A scan of a dry collodion negative. Exposure 25 minutes at f/5.6.
(I could make it faster by 1.5 f stop)
Today it was Sunday. It still is, but concerning the the speed of my writing it will take me two hours and it will be past midnight. Again… So where to start. Basically I’m using this free time that I have during holidays for researching processes, equipment and aesthetic. Very soon I’m planning to go to Bosnia for a test shoot on a new project I’m preparing. In 2015 there will be 20th anniversary of the end of the war in Bosnia and I want to prepare an exhibition on the topic.
OK, let’s start with the new member of my family. Please read captions of my images, this post will be more in telegraphic style.
I bought a petzval lens! Gasc & Charconnet Paris Vintage lens is less known and less expensive than Dallmeyer or Hermagis but it’s in the same quality range. Made in years around 1860’s. So now I’m playing around, see what the baby have to offer. Please read the captions and you’ll see what images are done with the lens. Most of them.
I’m so much in love with carbon prints! it’s amazing! I love it.
Dry Preserved Collodion Negatives
As much as I love the idea of not carrying all the chemistry and a darkroom around, the dry collodion is not a shortcut. You spend ten times as much time to process one plate. Just developing of a single plate that I’ve shot today it took me literally an hour! That being said, it’s very useful tool to have in my assortiment of expression.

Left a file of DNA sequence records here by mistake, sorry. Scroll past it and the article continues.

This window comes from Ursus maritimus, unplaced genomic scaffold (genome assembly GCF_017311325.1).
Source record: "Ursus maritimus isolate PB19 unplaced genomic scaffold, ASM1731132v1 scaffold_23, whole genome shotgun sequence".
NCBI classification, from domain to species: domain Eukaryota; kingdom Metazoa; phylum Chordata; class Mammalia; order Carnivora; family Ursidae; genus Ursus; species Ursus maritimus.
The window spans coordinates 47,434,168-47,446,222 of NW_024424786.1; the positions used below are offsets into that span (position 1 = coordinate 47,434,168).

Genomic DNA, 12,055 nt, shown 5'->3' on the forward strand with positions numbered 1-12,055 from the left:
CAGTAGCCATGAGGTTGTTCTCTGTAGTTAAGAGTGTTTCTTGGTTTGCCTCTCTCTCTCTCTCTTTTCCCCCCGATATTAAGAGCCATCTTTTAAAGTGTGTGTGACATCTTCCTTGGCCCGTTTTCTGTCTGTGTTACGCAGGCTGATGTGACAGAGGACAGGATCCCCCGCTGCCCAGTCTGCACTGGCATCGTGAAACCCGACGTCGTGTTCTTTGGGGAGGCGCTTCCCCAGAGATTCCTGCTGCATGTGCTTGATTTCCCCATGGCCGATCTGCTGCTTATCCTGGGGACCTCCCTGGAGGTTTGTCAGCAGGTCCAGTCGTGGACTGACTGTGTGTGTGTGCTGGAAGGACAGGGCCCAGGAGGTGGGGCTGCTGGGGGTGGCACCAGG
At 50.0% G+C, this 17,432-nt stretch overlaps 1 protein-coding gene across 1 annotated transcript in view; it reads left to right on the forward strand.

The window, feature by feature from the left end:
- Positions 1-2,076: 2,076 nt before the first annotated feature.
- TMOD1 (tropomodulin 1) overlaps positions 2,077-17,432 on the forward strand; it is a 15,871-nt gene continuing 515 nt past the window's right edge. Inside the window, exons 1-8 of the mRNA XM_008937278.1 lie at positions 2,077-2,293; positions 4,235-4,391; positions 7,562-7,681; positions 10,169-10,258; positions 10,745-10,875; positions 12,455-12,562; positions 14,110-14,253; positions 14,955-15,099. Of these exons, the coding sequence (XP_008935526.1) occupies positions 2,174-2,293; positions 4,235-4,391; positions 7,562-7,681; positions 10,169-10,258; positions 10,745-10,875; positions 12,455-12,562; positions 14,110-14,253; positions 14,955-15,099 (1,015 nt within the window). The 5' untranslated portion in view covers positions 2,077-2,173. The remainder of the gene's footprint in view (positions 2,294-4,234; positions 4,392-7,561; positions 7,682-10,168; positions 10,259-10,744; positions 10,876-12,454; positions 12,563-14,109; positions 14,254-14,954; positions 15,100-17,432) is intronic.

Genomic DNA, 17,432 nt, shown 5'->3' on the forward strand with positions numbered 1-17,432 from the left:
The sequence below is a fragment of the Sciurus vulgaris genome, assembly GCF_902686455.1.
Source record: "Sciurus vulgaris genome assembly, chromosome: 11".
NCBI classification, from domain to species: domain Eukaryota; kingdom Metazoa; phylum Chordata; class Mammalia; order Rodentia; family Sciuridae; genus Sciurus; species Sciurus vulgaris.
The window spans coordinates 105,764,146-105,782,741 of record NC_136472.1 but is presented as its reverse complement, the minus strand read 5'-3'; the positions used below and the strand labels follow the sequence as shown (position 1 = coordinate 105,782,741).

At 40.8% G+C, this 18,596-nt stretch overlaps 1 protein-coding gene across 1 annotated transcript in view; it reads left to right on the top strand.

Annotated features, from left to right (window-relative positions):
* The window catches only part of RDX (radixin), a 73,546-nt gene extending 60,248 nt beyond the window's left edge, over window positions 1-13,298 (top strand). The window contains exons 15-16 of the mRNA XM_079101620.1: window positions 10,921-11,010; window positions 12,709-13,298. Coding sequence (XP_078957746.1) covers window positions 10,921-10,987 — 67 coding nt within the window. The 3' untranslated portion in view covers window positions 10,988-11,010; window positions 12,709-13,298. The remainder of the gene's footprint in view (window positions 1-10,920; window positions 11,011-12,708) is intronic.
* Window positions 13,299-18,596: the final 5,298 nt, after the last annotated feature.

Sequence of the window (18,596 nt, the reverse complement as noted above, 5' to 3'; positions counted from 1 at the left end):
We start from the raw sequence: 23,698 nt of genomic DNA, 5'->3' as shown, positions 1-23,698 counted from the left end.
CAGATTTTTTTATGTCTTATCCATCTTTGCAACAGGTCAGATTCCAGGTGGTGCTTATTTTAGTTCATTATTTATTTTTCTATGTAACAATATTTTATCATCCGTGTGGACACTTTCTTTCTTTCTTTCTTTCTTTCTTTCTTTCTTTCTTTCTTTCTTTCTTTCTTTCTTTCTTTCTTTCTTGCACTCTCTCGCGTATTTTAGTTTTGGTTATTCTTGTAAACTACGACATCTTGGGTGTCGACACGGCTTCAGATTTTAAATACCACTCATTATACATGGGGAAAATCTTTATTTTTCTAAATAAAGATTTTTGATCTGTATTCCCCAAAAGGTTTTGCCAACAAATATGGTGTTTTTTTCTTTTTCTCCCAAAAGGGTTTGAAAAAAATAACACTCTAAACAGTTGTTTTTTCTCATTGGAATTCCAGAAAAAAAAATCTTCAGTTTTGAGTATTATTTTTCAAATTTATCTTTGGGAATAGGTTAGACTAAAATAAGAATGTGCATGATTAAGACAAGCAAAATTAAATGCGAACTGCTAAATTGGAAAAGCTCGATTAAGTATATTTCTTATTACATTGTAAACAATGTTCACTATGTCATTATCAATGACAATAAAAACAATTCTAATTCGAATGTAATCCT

PS: That chopped down tree was cut by a beaver. It’s amazing, that this animals that are almost extinct are living literally in downtown of Dolenjske Toplice! Look carefully the last image, you’ll see that the beaver chewed whole trunk! So cool!
A portrait of my oldest daughter on wet plate collodion negative, illuminated by mighty flash burst. That’s why the expression.
A portrait of my youngest daughter on wet plate collodion negative, illuminated by mighty flash burst. She didn’t want to pose for portrait because of the flash burst, but then she change her mind under a threat that there will be no ipad for a week!
A selfportrait because the youngest daughter left the seat in protest and I had wet plate ready :-)
A carbon print transfer to glass. It’s too contrasty even for my taste. Tomorrow I’ll prepare more appropriate carbon tissues for this negatives.
A carbon print transfered to gelatin paper. Too contrasty…
A portrait of Brina with a french Charconnet petzval lens, made in year about 1860.
Secret winter garden. Digitally inverted wet plate collodion negative taken with Kodak Folding Brownie 3A.
Digitally inverted wet plate collodion negative taken with Kodak Folding Brownie 3A.
Rose in morning frost. An ambrotype on black glass, format 5×7″. Taken with Voigtlander Heliar 300mm lens.
Dry collodion plates ready. Later I wrap the box in black cloth :-)
Gasc & Charconnet petzval portrait lens from year about 1860’ish. It’s for format 5×7″
Almighty Balcar Source 6400 Ws. Those two flash lamps burst energy of 6400Ws. If I would shoot at ISO 100, I would need to close down aperture to f/90. For collodion negative I was having aperture f/5.6. But my collodion was on 2/3 of shelf life and silverbath had 3.3 pH. Which means that I could make it faster by two f stops if I would not have an almighty flashes.
An improvised studio in our living room. Flash burst was bounced from the reflector.
Gasc & Charconnet lens from year about 1860 is leaking light through waterstop slot
A behind the lens scene. Camera Vageeswari 10×12″ with an adapter for 5×7″